What you need to know
'Chiang Kai-shek was the greatest single fighter of the CCP, bar none. He also led China through one of the darkest periods of its history, including a brutal war with Japan and two periods of civil war, which wrapped together were a central part of the greatest conflict in human history.'
In keeping with the theme, on May 6 The News Lens posted an opinion piece titled “Deleting the Generalissimo from Taiwan is the Right Move.” This piece implied that readers are of one mind regarding Chiang’s legacy, which is subjective and could be read as a narrow understanding of Taiwan and its plethora of political perspectives.
Chiang’s statues deserve to remain on public display. He’s too important of a figure and he did too much for Taiwan to banish all observance of his legacy to the Cihu Mausoleum in Taoyuan.
The problem with Chiang and his legacy is that the issue is complicated; “deleting” him not only oversimplifies this profoundly significant figure, but also does a disservice to Taiwan’s intricate and complex history. History should be comprehensive, not selective, and dismissing Chiang as nothing more than a corrupt, brutal dictator is not only inaccurate, but also a convenient vehicle for a politically opportunistic rewriting of the story.
On one hand, disapprobation directed towards Chiang is appropriate. In an era of rising Taiwanese identity, he is a nationalist Chinese figure who fought for a united China - one that included Taiwan. He was also a dictator, and certainly not a benevolent one.
He was also other things. Chiang Kai-shek was the greatest single fighter of the Chinese Communist Party, bar none. He also led China through one of the darkest periods of its history, including a brutal war with Japan and two periods of civil war, which wrapped together were a central part of the greatest conflict in human history.
His perspectives and his behavior were colored by his experiences. He was kidnapped by his own allies, brought to the brink of defeat on multiple occasions, faced American assassination plots, and struggled to pilot a fractious military and political machine through the vicissitudes of 20th Century Asia. He remained magnanimous towards his general-warlords in the face of insubordination, and when he was defeated on the Mainland took the lessons of strong central control to heart. Sadly, Taiwan suffered for it.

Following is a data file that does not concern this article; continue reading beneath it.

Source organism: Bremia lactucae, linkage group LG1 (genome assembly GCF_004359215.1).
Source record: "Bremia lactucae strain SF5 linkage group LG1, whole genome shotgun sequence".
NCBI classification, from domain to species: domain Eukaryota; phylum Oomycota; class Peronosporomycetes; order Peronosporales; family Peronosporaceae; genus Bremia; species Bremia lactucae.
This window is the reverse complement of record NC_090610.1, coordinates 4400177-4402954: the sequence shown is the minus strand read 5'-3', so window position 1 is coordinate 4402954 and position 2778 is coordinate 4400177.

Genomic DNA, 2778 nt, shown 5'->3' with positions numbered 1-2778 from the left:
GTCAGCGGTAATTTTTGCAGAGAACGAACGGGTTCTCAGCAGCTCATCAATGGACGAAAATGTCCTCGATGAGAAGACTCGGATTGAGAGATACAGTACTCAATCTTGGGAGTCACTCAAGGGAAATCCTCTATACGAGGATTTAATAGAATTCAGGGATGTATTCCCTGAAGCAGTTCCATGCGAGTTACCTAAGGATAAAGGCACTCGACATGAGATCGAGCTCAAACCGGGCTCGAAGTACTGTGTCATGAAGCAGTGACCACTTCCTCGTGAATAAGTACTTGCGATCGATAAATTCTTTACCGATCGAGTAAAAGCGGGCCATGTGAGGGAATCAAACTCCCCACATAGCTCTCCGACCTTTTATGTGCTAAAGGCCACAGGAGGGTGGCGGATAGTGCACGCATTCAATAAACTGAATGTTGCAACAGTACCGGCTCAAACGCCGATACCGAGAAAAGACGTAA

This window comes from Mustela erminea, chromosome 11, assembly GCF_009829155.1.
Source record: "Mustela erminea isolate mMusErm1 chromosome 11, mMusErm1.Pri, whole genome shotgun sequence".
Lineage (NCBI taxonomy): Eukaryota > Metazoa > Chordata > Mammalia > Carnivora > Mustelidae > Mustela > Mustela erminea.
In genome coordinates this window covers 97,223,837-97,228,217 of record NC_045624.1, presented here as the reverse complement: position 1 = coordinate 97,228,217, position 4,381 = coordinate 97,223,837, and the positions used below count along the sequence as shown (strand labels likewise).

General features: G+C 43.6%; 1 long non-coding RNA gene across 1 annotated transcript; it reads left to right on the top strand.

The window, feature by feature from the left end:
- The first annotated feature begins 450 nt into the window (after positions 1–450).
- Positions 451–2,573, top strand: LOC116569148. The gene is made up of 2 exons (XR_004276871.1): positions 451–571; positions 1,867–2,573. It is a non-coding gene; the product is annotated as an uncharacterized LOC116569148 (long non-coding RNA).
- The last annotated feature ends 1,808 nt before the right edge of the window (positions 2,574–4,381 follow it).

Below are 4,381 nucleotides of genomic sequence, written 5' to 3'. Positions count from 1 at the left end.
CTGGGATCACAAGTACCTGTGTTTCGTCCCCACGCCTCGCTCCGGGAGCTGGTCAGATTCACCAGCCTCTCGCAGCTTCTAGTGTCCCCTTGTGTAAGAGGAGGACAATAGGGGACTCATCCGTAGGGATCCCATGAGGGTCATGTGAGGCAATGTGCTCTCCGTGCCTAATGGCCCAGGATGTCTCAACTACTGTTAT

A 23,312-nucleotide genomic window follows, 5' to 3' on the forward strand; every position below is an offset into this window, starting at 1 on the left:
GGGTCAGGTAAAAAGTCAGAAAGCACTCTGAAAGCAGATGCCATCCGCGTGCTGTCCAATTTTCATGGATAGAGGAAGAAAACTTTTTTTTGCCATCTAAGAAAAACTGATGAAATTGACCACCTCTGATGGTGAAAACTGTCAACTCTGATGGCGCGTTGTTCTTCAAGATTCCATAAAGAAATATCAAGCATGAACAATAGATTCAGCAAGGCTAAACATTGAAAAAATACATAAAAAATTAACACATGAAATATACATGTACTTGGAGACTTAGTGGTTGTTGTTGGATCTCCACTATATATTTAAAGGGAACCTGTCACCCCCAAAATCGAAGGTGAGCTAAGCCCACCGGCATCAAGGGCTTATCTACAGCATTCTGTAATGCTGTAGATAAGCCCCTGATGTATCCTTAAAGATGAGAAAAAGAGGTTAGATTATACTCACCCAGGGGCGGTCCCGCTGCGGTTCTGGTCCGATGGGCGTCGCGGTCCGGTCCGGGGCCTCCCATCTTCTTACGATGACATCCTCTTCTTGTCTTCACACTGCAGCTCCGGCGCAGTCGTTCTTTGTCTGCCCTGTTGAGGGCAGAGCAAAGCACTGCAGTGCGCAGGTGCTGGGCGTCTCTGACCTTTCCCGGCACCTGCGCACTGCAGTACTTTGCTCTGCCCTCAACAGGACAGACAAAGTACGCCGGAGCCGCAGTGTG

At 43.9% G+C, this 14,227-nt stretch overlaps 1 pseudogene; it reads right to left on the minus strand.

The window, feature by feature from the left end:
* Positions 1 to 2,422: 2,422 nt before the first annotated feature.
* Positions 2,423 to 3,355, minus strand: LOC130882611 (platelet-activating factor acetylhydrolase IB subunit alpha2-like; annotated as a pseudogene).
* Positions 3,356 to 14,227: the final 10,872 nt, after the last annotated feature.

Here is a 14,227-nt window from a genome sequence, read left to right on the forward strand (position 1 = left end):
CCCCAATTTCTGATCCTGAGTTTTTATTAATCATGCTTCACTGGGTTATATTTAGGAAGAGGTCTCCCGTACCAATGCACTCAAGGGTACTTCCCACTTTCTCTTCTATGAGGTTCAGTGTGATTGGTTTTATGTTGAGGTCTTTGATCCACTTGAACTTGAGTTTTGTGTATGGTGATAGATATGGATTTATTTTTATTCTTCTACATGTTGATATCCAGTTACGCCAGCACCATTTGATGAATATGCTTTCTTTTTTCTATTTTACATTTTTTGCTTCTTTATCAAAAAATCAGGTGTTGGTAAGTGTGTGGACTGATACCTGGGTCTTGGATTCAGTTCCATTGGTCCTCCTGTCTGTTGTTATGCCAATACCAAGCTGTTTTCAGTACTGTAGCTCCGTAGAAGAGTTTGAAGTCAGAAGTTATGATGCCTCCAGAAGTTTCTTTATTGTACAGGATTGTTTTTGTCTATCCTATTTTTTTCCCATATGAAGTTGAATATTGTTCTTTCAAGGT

This isn’t to apologize for Chiang’s brutality during the White Terror. He rightly deserves to be condemned for his hand in the 228 Massacre and his iron grip during Martial Law, and his victims deserve recourse. However, that shouldn’t be his only legacy. George Washington is referred to as the “Father of his country,” but was also a slave-owning, native-killing pseudo-monarch who worked to combat slave uprisings. Winston Churchill was equally racist, having personally fought in British raids in what is now Pakistan and Sudan. And these heroes of the West, among countless others, are remembered as much for their contributions as for their crimes.
Similarly, Chiang did a tremendous amount for Taiwan. His administration is responsible for Taiwan’s export-led economic strategy that saw a profound improvement in living conditions and led to Taiwan becoming one of the Four Asian Tigers - a strategy China belatedly copied. He initiated much-needed land reform in Taiwan after he realized not doing so in China possibly cost the KMT popular support during the Civil War. Finally, without Chiang’s leadership in Taiwan and diplomacy abroad, there exists the very likely possibility that Taiwan would currently be part of the People’s Republic of China, and democracy and the conditions for it would never have flourished here.
Chiang is a singularly complicated figure who led China and Taiwan during a singularly complicated period, and deleting him from public visibility in Taiwan would do wrong by history - removing all mention of him unless inimical would be as irresponsible as forcing society worship him as a hero.
As a longtime resident of Taiwan and an earnest student of its history, I hope Chiang Kai-shek can be viewed as neither villain nor hero, but as an important leader who faced difficult choices in a difficult time. Many of these were bad choices, but many were not. All of them deserve acknowledgement.
For a fair and illuminating treatment of the man, I strongly recommend picking up “The Generalissimo” by Harvard historian Jay Taylor. I also recommend “Taipei: A City of Displacements” by Joseph Allen, for a great analysis of how layered and complicated Taipei, and Taiwan, can be.
Editor: Edward White